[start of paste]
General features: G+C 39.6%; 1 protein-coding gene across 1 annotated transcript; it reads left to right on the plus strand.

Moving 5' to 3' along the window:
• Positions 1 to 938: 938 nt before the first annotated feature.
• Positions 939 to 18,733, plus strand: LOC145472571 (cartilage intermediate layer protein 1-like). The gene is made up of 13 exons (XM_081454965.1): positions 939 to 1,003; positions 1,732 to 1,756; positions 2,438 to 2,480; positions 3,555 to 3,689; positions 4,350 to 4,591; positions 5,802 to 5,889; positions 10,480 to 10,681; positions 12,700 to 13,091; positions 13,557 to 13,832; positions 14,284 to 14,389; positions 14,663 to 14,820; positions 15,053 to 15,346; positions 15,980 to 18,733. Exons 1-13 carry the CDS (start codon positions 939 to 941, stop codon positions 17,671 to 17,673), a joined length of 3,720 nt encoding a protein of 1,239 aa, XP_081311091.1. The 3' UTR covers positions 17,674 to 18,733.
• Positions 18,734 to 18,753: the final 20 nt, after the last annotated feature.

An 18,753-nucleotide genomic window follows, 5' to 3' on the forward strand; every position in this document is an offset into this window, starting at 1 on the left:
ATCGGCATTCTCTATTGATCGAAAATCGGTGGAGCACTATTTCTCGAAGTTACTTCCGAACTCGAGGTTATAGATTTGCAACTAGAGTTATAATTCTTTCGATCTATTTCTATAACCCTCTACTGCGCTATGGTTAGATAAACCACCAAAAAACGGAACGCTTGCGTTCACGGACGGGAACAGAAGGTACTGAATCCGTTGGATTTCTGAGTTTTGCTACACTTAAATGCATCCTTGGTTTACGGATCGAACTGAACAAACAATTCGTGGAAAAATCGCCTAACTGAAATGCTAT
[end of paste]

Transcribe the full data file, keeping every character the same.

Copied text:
General features: G+C 39.6%; 1 protein-coding gene across 1 annotated transcript; it reads left to right on the plus strand.

Moving 5' to 3' along the window:
• Positions 1 to 938: 938 nt before the first annotated feature.
• Positions 939 to 18,733, plus strand: LOC145472571 (cartilage intermediate layer protein 1-like). The gene is made up of 13 exons (XM_081454965.1): positions 939 to 1,003; positions 1,732 to 1,756; positions 2,438 to 2,480; positions 3,555 to 3,689; positions 4,350 to 4,591; positions 5,802 to 5,889; positions 10,480 to 10,681; positions 12,700 to 13,091; positions 13,557 to 13,832; positions 14,284 to 14,389; positions 14,663 to 14,820; positions 15,053 to 15,346; positions 15,980 to 18,733. Exons 1-13 carry the CDS (start codon positions 939 to 941, stop codon positions 17,671 to 17,673), a joined length of 3,720 nt encoding a protein of 1,239 aa, XP_081311091.1. The 3' UTR covers positions 17,674 to 18,733.
• Positions 18,734 to 18,753: the final 20 nt, after the last annotated feature.

An 18,753-nucleotide genomic window follows, 5' to 3' on the forward strand; every position in this document is an offset into this window, starting at 1 on the left:
ATCGGCATTCTCTATTGATCGAAAATCGGTGGAGCACTATTTCTCGAAGTTACTTCCGAACTCGAGGTTATAGATTTGCAACTAGAGTTATAATTCTTTCGATCTATTTCTATAACCCTCTACTGCGCTATGGTTAGATAAACCACCAAAAAACGGAACGCTTGCGTTCACGGACGGGAACAGAAGGTACTGAATCCGTTGGATTTCTGAGTTTTGCTACACTTAAATGCATCCTTGGTTTACGGATCGAACTGAACAAACAATTCGTGGAAAAATCGCCTAACTGAAATGCTAT